Servo + 5V Voltage regulator issue (Current drop?)

Hi everyone,

I’ve been following an Arduino tutorial on YouTube (The one from Jeremy Blum), so the components I’ve been using are:

  • Battery (9v squared battery)
  • Servo (Micro Servo 9g - SG90)
  • 5V Regulator (L7805)

The problem is as when I wire up everything according to the example, my servo barely moves, randomly small twitches, or sometimes it doesn’t do anything at all… I have read some others forums trying to search for an answer. The main answer I’ve seen was, suggesting to use a different kind of battery (Ex: 6xAA pack). But in Jeremy’s example, he manages to do succeed while using a 9V battery? Am I using the wrong kind of voltage regulator perhaps?

Extra information:

  • Both grounds of the battery and arduino are connected
  • The 5V power of my arduino isn’t wired to my breadbord (Because we want to use the power of the battery, right?)
  • I have used to multimeter to check the voltage levels on my regulator, which states 5V on the output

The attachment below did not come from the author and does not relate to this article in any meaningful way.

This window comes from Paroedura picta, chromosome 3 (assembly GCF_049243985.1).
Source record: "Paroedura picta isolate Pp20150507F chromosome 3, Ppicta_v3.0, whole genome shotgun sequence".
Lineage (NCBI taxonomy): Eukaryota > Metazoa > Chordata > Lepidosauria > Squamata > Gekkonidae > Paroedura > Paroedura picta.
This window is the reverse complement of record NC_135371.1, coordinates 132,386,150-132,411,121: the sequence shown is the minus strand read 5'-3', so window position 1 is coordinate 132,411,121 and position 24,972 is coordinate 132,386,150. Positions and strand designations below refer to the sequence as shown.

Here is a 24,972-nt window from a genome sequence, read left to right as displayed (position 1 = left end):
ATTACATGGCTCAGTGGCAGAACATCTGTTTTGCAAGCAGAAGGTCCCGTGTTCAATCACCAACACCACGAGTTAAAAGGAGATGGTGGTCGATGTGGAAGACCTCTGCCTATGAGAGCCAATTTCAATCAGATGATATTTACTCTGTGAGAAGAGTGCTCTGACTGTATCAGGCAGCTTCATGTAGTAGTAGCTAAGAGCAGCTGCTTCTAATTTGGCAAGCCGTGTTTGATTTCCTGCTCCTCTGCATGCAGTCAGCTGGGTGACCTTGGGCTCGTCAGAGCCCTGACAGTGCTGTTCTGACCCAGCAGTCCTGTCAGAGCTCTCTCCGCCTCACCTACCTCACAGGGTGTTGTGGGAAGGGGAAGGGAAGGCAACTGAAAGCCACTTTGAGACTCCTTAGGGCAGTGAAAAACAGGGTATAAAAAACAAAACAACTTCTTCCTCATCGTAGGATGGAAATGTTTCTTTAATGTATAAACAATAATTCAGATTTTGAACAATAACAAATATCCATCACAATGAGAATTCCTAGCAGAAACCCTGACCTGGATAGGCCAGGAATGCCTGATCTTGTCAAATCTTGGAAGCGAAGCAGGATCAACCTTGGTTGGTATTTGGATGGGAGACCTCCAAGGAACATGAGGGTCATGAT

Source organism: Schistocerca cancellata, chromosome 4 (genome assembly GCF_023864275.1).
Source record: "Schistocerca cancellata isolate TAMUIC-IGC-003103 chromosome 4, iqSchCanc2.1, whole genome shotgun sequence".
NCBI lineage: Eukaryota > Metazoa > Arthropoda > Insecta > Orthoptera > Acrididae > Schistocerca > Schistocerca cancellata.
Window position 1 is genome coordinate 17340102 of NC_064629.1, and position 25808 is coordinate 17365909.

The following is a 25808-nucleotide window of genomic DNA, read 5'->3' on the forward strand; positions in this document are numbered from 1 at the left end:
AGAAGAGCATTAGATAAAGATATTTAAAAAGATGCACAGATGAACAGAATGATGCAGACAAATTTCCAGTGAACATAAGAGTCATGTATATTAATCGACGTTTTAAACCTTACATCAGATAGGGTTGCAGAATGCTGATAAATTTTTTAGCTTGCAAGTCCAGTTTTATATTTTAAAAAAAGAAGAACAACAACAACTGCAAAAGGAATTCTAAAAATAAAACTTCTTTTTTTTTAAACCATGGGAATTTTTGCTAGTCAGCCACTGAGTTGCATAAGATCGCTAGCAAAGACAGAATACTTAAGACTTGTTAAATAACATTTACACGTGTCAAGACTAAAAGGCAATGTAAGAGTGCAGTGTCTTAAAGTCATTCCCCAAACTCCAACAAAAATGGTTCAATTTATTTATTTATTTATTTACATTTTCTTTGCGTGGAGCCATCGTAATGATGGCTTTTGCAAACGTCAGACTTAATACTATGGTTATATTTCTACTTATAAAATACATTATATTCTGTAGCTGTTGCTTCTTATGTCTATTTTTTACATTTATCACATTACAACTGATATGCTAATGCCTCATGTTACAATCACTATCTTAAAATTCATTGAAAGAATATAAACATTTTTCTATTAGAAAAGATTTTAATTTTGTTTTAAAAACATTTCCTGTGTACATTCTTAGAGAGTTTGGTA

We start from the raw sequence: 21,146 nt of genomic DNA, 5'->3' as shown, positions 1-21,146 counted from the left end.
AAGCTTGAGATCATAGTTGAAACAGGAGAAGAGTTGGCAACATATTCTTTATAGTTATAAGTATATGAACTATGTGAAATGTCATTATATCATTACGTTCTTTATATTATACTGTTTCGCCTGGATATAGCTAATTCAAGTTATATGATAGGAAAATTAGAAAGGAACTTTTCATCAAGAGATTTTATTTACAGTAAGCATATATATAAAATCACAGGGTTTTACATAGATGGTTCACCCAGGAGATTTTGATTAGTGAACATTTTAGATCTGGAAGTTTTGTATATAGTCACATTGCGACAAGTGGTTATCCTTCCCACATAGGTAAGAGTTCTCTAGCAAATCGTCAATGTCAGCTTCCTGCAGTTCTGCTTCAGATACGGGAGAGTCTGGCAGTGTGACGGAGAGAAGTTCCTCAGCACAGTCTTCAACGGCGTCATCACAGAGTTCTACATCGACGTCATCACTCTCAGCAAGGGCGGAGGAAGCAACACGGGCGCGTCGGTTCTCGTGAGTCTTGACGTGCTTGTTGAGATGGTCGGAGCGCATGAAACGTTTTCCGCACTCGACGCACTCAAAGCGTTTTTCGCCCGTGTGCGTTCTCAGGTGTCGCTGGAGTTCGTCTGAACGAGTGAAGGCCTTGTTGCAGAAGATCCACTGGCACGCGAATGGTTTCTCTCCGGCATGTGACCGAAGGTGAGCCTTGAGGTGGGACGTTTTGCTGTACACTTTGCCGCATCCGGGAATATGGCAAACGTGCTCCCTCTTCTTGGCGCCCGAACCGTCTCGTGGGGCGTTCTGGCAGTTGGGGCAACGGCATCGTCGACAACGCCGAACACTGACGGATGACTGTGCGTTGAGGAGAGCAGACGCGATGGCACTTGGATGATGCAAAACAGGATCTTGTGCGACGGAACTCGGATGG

• While checking the current on the regulator, it says 0.1mA (which is not enough to make the servo move?), but sometimes it jumps around real quickly to ±0.3mA and back, which makes it twitch a little bit

So, my guess is, something is not allowing or dropping the current when it passes through the voltage regulator…

Thanks in advance,

EDIT: I have added a picture of the schematic and one of the breadbord in the attachments

(deleted)

A schematic of the complete thing would also have been helpful.

However I do agree that a regular 9 volt battery is not really good for sustained use as you are trying to drop almost half that voltage as wasted heat and we dont know how you have the regulator configured.

Thanks for the quick replies, guys!

@spycatcher2k : Haha, got it. But still makes me wonder why in Jeremy's video he IS able to

@ballscrewbob : My bad, I have added some images in the attachments now. Hope that clarifies more

Your picture clarifies that fact that you are not using an SG90 micro servo as you claimed. You have an SG5010 full-size servo which needs 3 or 4 times more current. So there's one difference.

Steve